Medline Plus News reported late last week on new concerns being raised about the effects of antipsychotic and antidepressant drug use in nursing homes. Of course, any experienced Chicago nursing home neglect lawyer is well versed in the issues about this medication use in long-term care facilities-it has been a concern for quite some time. New information continues to pour in, however, that reveals even more problems than previously thought are associated with the increased use of these drugs in homes.
This latest report found that resident fall risks are increased when they take antidepressants known as selective serotonin reuptake inhibitors (SSRIs). The researchers which reached this conclusion examined prescription medicine data and falls in about 250 different residents with dementia. The residents were tracked for a two year period. During that time about 683 total falls were experienced, with 61.5% of residents experiencing at least one fall and many residents facing several falls. The overall average represents nearly three falls per resident in the study. Those numbers on their own are not all that encouraging.
Our nursing home neglect lawyers were not surprised to learn that about a third of those falls actually led to injury or death. These accidents are one of the biggest risks faced by vulnerable seniors in these facilities. The most common injuries including hip fractures, other fractures, sprains, swelling, open wounds, and bruises.
In total, the risk of having an injury-causing fall was three times more likely if the resident was taking an SSRI. The 300% risk increase was found in both men and woman and for those residents of different ages. What this means is that it is highly likely that the risk was actually factored into the effects of the drug itself and not some confounding factors.
Our Illinois nursing home neglect attorneys know that this latest information about fall risks joins already known problems with antipsychotic and antidepressant drug use in homes. Off-label use of these drugs is high, placing residents at risk of often unacceptable levels of complications. There is even a “black box” warning on most antipsychotic medications which reveal that use by dementia residents comes with an increased risk of death. Obviously that is a risk that cannot be accepted. In addition, these drugs are often nothing more than “chemical straightjackets” which make residents easier to control but actually hurt their quality of life. It is difficult for these seniors to be fully engaged in the world around them and take advantages of all of the activities that they used to enjoy if they are constantly fogged over by the effects of these drugs.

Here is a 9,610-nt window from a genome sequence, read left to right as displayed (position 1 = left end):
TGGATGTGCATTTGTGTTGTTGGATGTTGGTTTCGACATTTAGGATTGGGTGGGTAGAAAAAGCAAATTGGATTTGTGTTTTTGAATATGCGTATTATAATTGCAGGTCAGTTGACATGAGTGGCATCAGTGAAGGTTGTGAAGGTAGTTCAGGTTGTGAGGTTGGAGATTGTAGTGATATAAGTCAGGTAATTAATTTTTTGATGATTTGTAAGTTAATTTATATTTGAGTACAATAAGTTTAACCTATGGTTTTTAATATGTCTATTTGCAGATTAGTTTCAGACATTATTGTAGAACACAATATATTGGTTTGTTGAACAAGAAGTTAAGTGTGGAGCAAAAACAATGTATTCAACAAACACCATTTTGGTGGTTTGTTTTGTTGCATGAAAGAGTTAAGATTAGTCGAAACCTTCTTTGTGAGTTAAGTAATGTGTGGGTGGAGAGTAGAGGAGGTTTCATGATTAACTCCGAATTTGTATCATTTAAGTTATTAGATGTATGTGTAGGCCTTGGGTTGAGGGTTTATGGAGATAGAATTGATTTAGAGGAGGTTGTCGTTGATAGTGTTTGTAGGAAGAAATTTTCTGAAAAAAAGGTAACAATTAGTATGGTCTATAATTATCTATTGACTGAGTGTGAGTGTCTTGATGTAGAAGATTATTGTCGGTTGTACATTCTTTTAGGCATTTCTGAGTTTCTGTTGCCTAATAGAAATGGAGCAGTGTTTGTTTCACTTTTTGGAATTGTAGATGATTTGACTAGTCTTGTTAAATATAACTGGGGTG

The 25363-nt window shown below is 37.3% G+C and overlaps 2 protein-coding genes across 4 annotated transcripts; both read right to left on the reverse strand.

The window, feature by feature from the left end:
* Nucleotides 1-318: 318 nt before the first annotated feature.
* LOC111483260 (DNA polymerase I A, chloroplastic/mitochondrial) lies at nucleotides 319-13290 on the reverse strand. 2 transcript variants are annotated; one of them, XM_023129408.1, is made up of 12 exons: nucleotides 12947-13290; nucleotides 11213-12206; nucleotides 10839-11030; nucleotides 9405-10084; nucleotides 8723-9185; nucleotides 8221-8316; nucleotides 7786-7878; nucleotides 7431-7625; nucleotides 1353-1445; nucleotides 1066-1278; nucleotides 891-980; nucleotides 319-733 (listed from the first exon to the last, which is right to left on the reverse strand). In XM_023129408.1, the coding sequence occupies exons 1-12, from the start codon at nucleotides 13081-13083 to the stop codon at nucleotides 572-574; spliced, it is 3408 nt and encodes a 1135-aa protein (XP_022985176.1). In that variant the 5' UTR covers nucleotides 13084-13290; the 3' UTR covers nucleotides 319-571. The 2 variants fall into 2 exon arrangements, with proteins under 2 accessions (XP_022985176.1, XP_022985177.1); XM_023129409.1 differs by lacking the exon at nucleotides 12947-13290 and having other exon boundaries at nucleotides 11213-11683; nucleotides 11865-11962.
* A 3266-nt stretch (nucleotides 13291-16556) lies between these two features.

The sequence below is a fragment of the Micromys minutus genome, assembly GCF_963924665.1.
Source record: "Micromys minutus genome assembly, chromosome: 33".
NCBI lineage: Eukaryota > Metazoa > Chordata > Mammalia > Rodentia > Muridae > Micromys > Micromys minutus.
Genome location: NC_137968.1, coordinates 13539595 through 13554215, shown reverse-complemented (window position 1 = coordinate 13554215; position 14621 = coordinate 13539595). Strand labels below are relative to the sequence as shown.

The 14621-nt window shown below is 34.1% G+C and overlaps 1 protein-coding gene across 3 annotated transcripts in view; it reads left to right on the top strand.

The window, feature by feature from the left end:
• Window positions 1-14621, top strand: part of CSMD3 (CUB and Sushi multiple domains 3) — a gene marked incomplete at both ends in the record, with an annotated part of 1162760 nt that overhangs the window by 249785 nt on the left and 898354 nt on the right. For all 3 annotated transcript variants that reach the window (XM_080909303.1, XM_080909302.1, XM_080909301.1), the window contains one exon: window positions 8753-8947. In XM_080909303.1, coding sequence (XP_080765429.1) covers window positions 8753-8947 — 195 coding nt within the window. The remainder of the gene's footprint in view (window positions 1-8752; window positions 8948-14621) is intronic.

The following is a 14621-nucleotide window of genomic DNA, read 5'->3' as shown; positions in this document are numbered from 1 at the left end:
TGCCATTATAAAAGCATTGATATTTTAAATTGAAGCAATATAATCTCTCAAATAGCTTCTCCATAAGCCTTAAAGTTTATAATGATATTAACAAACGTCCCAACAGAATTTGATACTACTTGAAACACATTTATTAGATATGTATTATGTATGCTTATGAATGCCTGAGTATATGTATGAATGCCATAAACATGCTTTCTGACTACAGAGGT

Overall, all community members have more reason than ever to keep a close eye on the medications that their loved one is taking in these facilities. Of course there are many drugs that are actually important to keeping a resident healthy. But that does not mean that all prescriptions are useful and necessary to maximize a resident’s quality of life. Over-prescription of residents remains one of the most common, yet hidden, forms of Illinois nursing home neglect. We must do everything we can to stamp it out.
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